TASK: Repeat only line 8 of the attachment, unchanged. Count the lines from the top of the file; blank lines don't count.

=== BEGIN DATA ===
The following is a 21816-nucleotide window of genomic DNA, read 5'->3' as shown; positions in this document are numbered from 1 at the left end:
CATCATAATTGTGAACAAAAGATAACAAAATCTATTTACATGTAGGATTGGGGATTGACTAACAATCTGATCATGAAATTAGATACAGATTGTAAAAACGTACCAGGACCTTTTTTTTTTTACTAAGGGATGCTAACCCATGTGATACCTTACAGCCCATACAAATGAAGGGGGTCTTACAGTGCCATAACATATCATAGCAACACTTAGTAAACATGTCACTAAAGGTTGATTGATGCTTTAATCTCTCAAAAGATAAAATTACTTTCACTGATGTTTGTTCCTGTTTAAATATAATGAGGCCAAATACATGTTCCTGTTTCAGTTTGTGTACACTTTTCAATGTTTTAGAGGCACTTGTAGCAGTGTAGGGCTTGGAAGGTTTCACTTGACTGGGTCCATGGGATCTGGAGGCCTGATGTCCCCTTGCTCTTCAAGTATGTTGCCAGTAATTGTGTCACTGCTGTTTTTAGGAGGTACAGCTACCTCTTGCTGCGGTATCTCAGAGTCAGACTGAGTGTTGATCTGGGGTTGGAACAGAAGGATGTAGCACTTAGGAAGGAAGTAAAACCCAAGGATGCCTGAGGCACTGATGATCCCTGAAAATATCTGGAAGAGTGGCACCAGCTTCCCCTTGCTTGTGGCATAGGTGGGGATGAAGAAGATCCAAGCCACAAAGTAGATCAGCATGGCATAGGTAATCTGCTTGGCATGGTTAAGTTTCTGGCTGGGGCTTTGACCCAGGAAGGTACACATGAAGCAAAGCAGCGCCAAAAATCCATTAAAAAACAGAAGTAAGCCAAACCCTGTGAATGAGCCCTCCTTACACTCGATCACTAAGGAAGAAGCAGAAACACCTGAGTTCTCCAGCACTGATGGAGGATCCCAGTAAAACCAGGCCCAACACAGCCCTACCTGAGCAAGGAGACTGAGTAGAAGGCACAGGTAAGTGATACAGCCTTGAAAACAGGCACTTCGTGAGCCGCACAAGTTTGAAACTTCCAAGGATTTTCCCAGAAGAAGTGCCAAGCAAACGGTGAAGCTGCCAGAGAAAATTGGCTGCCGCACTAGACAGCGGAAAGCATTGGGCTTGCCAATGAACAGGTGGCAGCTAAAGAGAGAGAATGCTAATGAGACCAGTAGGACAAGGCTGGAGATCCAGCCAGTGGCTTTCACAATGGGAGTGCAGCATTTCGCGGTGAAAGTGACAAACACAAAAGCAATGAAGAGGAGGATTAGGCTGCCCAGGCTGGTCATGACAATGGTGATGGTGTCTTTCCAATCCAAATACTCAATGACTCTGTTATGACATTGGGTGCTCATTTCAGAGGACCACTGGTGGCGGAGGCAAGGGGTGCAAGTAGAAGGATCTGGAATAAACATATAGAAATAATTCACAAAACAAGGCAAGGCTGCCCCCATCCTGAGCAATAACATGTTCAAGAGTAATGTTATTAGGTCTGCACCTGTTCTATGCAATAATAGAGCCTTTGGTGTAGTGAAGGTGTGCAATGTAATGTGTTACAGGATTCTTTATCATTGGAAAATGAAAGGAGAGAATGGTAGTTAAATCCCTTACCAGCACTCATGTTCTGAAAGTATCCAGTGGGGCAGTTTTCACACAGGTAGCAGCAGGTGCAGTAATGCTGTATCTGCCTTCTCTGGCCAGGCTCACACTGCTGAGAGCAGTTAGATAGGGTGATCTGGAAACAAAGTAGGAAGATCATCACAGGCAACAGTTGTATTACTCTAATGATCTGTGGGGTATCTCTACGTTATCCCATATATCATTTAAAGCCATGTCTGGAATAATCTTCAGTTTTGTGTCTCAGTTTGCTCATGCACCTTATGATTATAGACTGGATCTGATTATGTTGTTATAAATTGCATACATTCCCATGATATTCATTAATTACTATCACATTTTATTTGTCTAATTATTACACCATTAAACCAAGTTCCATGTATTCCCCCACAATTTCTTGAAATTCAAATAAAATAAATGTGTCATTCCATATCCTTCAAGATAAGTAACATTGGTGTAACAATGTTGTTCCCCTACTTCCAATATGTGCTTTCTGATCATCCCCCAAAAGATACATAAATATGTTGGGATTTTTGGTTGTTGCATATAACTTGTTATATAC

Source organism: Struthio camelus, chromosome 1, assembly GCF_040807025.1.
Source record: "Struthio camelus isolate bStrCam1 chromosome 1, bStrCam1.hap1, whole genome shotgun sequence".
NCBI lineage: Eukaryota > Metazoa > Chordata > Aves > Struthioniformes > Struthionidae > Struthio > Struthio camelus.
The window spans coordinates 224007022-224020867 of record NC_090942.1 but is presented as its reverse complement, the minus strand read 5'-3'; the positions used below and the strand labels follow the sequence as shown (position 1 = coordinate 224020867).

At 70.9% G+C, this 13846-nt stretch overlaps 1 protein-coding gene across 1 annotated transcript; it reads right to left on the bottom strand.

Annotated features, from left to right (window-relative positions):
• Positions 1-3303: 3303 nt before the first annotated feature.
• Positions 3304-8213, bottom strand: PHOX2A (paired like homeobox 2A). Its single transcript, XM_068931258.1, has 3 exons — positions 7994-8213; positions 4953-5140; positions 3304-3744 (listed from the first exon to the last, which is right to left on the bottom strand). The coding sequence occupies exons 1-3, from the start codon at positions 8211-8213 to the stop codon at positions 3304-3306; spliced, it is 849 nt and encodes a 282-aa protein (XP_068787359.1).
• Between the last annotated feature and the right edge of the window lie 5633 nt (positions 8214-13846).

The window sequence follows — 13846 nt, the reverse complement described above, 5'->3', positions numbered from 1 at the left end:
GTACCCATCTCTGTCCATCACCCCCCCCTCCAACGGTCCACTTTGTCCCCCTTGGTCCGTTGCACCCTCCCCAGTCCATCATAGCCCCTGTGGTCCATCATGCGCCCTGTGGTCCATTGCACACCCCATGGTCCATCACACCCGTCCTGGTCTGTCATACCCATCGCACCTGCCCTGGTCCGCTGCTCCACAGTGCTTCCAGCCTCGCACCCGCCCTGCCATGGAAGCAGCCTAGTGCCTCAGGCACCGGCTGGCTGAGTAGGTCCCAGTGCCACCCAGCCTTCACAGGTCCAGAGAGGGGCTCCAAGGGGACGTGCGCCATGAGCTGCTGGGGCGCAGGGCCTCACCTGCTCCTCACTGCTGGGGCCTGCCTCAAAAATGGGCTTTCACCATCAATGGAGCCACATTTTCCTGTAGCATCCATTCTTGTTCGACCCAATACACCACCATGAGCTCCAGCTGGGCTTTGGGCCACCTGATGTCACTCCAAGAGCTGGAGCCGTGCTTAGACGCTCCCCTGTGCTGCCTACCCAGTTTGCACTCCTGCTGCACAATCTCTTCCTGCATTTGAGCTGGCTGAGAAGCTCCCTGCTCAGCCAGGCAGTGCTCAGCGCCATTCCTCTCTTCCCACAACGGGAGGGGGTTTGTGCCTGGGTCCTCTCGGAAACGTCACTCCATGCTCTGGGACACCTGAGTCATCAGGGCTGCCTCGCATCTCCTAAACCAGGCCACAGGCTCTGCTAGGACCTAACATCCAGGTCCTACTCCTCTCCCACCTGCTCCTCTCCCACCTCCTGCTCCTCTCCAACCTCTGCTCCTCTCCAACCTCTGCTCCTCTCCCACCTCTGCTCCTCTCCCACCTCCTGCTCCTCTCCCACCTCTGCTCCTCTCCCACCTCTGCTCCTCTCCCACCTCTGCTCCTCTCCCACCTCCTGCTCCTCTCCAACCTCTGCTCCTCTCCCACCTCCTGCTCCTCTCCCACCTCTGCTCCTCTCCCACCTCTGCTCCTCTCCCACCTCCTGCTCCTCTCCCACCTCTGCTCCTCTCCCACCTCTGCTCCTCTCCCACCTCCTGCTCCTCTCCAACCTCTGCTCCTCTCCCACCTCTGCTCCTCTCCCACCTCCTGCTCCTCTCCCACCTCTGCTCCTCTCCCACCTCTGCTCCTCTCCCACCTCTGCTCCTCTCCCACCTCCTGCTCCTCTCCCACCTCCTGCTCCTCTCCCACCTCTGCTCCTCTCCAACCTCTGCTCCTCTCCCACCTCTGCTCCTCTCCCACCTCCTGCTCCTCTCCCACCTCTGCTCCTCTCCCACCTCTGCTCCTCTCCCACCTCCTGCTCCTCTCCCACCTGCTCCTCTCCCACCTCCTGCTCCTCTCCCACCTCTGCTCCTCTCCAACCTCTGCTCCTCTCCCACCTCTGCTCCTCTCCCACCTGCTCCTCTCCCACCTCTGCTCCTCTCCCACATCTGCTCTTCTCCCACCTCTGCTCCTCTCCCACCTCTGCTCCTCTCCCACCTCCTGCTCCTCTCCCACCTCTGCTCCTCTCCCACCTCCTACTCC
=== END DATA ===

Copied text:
Annotated features, from left to right (window-relative positions):